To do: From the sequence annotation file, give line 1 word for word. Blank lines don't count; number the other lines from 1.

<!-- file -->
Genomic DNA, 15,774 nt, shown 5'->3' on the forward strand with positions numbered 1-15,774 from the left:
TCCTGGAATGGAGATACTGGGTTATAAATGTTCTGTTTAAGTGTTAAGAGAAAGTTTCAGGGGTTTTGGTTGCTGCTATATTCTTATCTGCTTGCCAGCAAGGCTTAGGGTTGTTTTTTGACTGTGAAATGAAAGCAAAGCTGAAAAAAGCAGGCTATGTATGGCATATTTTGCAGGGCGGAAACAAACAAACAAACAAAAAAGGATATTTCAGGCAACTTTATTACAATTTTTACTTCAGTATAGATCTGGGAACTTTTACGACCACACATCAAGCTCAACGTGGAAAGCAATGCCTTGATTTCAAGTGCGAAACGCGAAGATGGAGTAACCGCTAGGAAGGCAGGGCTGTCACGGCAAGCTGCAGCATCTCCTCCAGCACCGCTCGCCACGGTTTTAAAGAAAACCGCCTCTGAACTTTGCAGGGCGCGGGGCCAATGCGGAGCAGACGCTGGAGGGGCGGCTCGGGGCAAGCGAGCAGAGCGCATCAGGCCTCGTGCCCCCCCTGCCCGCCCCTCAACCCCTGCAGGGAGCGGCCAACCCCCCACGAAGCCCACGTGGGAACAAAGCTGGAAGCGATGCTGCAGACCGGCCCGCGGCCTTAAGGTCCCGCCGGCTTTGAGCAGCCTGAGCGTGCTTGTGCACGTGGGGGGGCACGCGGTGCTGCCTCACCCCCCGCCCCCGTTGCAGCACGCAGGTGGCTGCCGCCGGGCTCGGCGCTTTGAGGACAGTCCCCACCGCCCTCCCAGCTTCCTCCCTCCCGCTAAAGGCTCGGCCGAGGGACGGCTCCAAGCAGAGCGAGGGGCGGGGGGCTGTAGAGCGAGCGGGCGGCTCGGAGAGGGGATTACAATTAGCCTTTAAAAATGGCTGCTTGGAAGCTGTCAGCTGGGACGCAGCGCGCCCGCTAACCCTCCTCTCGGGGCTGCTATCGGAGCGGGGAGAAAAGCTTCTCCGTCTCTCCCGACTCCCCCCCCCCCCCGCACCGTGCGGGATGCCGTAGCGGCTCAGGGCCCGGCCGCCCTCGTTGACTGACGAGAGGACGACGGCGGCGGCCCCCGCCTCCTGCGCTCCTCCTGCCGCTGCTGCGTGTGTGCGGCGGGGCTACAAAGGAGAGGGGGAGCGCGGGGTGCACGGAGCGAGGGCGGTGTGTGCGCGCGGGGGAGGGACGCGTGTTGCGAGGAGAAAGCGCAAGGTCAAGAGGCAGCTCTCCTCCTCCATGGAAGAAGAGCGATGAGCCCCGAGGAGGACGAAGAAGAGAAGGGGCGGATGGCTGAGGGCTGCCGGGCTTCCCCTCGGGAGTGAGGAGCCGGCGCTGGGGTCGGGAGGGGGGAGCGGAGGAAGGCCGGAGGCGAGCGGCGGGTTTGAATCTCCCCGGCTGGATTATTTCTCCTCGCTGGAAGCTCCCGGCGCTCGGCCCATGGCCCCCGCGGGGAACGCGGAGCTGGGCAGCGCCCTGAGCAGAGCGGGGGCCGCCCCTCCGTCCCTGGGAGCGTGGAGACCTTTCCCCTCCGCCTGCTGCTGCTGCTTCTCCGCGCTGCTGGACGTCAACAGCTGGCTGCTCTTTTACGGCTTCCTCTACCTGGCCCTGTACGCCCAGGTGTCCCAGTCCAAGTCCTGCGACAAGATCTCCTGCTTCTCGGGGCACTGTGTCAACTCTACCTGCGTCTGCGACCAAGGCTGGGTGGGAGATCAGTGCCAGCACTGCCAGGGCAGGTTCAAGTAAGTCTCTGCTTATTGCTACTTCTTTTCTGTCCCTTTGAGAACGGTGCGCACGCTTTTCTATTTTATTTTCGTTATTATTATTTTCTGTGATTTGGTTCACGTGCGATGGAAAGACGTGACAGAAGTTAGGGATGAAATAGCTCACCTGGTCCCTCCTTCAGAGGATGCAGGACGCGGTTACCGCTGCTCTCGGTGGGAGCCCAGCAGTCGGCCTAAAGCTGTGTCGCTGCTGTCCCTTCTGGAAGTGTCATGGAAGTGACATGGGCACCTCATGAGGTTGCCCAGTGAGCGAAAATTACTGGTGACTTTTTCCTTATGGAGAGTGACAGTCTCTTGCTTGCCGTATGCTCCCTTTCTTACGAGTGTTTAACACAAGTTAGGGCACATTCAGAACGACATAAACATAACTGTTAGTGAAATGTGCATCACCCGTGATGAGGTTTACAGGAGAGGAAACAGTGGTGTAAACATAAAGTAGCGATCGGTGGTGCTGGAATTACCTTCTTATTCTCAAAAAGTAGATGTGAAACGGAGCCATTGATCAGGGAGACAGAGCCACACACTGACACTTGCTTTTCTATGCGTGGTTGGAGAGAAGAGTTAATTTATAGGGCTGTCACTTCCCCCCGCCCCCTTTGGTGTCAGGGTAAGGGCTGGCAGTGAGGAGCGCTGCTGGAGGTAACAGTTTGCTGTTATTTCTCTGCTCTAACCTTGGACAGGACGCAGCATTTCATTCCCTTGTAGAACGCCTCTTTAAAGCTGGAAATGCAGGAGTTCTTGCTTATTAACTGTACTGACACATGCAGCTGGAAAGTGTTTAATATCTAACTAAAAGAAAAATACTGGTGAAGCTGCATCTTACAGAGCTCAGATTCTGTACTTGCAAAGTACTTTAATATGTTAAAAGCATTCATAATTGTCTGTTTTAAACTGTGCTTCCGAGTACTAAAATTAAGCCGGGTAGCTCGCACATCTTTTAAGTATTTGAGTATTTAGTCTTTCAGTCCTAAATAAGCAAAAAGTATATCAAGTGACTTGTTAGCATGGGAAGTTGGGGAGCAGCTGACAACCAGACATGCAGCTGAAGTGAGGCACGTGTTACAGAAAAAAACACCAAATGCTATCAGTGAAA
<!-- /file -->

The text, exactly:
Genomic DNA, 15,774 nt, shown 5'->3' on the forward strand with positions numbered 1-15,774 from the left: